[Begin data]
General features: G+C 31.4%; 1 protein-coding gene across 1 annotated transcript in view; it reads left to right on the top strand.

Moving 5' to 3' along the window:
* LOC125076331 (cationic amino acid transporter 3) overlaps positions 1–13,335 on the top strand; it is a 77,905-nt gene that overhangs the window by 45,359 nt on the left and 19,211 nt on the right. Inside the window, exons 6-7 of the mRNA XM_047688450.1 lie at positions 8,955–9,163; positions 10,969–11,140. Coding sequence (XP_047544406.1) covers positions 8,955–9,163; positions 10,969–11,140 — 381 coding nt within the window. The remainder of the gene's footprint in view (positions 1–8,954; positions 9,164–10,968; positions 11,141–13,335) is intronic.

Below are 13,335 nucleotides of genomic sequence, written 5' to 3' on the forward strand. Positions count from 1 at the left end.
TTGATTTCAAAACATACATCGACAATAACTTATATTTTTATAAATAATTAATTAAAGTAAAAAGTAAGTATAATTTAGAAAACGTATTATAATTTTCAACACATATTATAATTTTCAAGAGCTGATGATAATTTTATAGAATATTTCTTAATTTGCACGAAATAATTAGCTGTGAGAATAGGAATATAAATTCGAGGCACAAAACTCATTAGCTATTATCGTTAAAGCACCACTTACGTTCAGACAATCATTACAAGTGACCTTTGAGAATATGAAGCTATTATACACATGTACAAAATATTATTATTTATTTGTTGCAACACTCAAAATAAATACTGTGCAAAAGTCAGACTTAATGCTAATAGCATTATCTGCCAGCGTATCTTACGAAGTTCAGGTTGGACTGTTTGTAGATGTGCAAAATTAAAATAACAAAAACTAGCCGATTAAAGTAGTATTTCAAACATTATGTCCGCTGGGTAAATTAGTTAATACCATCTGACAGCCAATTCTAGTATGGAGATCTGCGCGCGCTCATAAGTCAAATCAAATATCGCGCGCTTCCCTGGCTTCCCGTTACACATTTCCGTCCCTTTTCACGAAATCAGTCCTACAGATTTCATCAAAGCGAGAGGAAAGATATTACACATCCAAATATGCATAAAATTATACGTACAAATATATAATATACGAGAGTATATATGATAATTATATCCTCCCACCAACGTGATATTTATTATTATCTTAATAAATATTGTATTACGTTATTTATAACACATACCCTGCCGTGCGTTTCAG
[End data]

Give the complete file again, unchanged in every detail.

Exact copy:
General features: G+C 31.4%; 1 protein-coding gene across 1 annotated transcript in view; it reads left to right on the top strand.

Moving 5' to 3' along the window:
* LOC125076331 (cationic amino acid transporter 3) overlaps positions 1–13,335 on the top strand; it is a 77,905-nt gene that overhangs the window by 45,359 nt on the left and 19,211 nt on the right. Inside the window, exons 6-7 of the mRNA XM_047688450.1 lie at positions 8,955–9,163; positions 10,969–11,140. Coding sequence (XP_047544406.1) covers positions 8,955–9,163; positions 10,969–11,140 — 381 coding nt within the window. The remainder of the gene's footprint in view (positions 1–8,954; positions 9,164–10,968; positions 11,141–13,335) is intronic.

Below are 13,335 nucleotides of genomic sequence, written 5' to 3' on the forward strand. Positions count from 1 at the left end.
TTGATTTCAAAACATACATCGACAATAACTTATATTTTTATAAATAATTAATTAAAGTAAAAAGTAAGTATAATTTAGAAAACGTATTATAATTTTCAACACATATTATAATTTTCAAGAGCTGATGATAATTTTATAGAATATTTCTTAATTTGCACGAAATAATTAGCTGTGAGAATAGGAATATAAATTCGAGGCACAAAACTCATTAGCTATTATCGTTAAAGCACCACTTACGTTCAGACAATCATTACAAGTGACCTTTGAGAATATGAAGCTATTATACACATGTACAAAATATTATTATTTATTTGTTGCAACACTCAAAATAAATACTGTGCAAAAGTCAGACTTAATGCTAATAGCATTATCTGCCAGCGTATCTTACGAAGTTCAGGTTGGACTGTTTGTAGATGTGCAAAATTAAAATAACAAAAACTAGCCGATTAAAGTAGTATTTCAAACATTATGTCCGCTGGGTAAATTAGTTAATACCATCTGACAGCCAATTCTAGTATGGAGATCTGCGCGCGCTCATAAGTCAAATCAAATATCGCGCGCTTCCCTGGCTTCCCGTTACACATTTCCGTCCCTTTTCACGAAATCAGTCCTACAGATTTCATCAAAGCGAGAGGAAAGATATTACACATCCAAATATGCATAAAATTATACGTACAAATATATAATATACGAGAGTATATATGATAATTATATCCTCCCACCAACGTGATATTTATTATTATCTTAATAAATATTGTATTACGTTATTTATAACACATACCCTGCCGTGCGTTTCAG